In their early days, eVTOLs might mostly leverage existing infrastructure and demand to offer a change of pace — and altitude — from trains, buses and cars, rather than create new routes and markets. (Volocopter)
The early days of passenger air taxi service are likely to be more conventional than one would expect from what has been hyped as a transportation revolution.
The aircraft will, of course, represent a huge leap forward in aerospace technology. Electric vertical takeoff and landing (eVTOL) vehicles promise to be cleaner, quieter, cheaper and safer than helicopters, paving the way for vertical flight to expand its footprint around the world.
But the first applications of eVTOLs will be less exciting than the on-demand, autonomous urban taxi services promoted by Uber Elevate and cited as a ‘North Star’ by Wisk, a joint venture between Kitty Hawk and Boeing. The futuristic concept of accessible, affordable three-dimensional travel in urban and suburban spaces will require significant advancements in airspace management, autonomy and regulation — all undergirded by mounds of flight data — that won’t be ready by the time the first eVTOLs are certified for commercial operations.
Instead of enabling new aviation markets and routes, early passenger-carrying eVTOLs will likely fly where existing transportation options exist, adding a faster travel option for already-connected regional cities, from city centers to airports, or improving awkward transfers between rail lines.
Lilium, with its 186-mile range, four-passenger eponymous jet, plans to start with scheduled routes between 20 to 180 miles that have high existing two-sided demand in order to maintain a load factor that makes sense economically — roughly 72 to 76 percent, according to Oliver Walker-Jones, the company’s vice president of communications. If the third passenger seat is filled, the company takes home up to a 30 percent profit margin.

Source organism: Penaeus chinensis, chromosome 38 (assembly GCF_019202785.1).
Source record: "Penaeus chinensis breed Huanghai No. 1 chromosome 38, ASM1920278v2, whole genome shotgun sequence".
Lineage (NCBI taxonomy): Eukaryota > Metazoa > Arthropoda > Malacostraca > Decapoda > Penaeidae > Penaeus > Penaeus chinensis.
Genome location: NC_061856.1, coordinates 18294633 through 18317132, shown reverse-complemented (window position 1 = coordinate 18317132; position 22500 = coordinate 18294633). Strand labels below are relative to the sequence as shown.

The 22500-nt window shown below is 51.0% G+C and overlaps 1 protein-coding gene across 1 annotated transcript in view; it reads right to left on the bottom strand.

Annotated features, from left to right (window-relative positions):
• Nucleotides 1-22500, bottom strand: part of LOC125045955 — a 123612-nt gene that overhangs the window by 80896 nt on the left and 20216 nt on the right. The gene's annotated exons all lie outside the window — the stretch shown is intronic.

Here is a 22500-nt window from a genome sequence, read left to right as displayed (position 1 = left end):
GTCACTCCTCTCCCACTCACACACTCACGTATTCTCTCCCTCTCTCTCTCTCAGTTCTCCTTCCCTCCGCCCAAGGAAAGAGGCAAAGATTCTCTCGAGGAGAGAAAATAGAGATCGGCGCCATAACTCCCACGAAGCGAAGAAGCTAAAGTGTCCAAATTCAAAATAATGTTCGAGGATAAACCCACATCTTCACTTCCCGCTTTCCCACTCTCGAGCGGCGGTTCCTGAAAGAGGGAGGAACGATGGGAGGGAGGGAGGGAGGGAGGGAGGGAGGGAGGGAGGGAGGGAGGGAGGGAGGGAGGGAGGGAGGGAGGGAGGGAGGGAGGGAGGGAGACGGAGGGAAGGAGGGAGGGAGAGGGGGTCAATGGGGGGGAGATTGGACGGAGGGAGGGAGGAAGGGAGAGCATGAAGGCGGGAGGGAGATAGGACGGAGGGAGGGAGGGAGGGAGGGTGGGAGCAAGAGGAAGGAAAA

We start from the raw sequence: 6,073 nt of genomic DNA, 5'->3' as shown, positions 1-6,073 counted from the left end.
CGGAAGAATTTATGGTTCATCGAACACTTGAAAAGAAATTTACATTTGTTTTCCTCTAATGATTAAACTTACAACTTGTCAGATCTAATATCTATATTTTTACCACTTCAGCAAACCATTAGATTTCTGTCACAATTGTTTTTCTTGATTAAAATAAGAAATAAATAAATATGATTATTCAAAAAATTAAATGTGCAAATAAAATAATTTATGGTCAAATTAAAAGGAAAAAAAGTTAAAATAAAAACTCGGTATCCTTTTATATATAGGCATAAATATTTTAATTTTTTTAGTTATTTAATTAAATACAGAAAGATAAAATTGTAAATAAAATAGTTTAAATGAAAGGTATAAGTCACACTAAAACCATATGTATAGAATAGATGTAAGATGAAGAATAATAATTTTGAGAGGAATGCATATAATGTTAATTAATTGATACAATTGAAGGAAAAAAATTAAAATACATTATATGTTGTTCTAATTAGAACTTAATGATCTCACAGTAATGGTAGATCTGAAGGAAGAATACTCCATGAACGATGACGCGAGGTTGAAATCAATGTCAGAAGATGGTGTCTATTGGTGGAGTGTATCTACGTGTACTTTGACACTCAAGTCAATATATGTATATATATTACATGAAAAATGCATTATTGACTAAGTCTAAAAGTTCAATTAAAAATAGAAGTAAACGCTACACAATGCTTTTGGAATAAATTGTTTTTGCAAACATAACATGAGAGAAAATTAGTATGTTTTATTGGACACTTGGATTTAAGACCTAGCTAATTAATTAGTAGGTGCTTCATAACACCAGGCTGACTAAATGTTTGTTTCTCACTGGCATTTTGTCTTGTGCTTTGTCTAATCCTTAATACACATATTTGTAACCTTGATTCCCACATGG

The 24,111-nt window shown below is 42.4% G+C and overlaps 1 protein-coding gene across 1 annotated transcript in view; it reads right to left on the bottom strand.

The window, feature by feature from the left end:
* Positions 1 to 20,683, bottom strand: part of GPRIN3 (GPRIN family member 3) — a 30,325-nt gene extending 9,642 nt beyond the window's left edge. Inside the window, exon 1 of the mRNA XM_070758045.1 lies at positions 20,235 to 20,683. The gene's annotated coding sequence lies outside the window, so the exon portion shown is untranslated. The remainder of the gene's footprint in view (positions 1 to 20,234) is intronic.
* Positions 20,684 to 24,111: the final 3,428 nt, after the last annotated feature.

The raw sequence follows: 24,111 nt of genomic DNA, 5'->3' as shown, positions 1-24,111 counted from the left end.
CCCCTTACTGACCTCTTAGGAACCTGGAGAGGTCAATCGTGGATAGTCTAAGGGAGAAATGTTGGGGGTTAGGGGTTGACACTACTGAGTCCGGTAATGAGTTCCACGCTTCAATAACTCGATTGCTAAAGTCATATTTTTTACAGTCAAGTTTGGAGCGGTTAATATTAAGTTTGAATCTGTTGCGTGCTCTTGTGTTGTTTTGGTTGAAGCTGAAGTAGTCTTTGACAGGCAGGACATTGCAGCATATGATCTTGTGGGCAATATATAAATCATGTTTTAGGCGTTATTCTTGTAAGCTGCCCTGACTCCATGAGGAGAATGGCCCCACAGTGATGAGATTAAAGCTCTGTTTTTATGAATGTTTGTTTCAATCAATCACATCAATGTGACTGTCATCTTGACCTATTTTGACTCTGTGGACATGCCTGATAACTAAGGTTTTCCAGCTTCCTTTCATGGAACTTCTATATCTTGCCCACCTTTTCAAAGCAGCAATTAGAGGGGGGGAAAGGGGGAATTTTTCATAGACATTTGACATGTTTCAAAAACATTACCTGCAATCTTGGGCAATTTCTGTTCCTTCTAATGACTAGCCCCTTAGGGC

Take, for instance, New York City to Philadelphia — a highly-trafficked part of Amtrak’s Northeast Corridor rail system. At a distance of about 81 miles, this trip can take two hours or more by car and about 80 minutes via train. Lilium would offer a 24-minute trip for $170, according to Walker-Jones, which is about the price of a first-class ticket on Amtrak’s speedy Acela trains.
In that scenario, Lilium’s air taxi service may be competitive with higher-end rail service, but the company is also in talks with numerous cities and rail service providers to co-locate vertiports with existing transportation in a complementary fashion.
Pictured is how Lilium envisions a service network centered around Zurich, Switzerland. (Lilium)